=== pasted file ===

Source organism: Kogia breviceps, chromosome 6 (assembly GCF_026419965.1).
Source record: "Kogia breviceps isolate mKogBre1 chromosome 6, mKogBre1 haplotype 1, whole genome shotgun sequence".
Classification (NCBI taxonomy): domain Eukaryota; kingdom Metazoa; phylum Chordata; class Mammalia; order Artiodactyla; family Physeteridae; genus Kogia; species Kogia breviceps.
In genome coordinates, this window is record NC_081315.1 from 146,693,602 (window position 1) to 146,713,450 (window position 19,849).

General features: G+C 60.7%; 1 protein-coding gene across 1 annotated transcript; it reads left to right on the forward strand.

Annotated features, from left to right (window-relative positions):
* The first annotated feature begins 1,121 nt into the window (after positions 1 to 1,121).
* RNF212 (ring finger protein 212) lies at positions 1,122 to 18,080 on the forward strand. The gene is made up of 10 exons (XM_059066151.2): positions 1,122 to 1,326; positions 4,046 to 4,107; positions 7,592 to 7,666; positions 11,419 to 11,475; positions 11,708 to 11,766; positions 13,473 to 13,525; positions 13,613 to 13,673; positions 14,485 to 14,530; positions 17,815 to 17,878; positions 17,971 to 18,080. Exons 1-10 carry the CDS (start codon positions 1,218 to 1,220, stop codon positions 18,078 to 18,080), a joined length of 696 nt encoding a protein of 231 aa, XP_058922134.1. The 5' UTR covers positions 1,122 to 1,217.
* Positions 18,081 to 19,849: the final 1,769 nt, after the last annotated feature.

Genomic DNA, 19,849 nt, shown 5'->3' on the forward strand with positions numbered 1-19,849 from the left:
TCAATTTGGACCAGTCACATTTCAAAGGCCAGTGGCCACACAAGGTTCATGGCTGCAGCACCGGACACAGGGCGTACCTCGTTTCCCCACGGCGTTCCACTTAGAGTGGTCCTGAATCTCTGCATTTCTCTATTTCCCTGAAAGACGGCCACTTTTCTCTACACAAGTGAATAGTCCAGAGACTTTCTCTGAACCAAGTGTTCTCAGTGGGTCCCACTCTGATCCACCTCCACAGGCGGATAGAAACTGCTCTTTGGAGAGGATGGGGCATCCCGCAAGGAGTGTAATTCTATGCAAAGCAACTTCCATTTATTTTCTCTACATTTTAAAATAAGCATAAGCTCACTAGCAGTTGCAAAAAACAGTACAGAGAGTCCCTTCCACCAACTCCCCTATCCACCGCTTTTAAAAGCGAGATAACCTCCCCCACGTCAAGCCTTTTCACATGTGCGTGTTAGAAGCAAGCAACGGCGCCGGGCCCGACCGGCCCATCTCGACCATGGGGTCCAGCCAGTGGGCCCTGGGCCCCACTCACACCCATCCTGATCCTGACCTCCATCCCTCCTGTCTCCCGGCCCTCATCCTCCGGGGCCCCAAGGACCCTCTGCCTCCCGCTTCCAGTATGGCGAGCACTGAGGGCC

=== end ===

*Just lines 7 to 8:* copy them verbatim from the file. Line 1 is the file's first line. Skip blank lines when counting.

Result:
* The first annotated feature begins 1,121 nt into the window (after positions 1 to 1,121).
* RNF212 (ring finger protein 212) lies at positions 1,122 to 18,080 on the forward strand. The gene is made up of 10 exons (XM_059066151.2): positions 1,122 to 1,326; positions 4,046 to 4,107; positions 7,592 to 7,666; positions 11,419 to 11,475; positions 11,708 to 11,766; positions 13,473 to 13,525; positions 13,613 to 13,673; positions 14,485 to 14,530; positions 17,815 to 17,878; positions 17,971 to 18,080. Exons 1-10 carry the CDS (start codon positions 1,218 to 1,220, stop codon positions 18,078 to 18,080), a joined length of 696 nt encoding a protein of 231 aa, XP_058922134.1. The 5' UTR covers positions 1,122 to 1,217.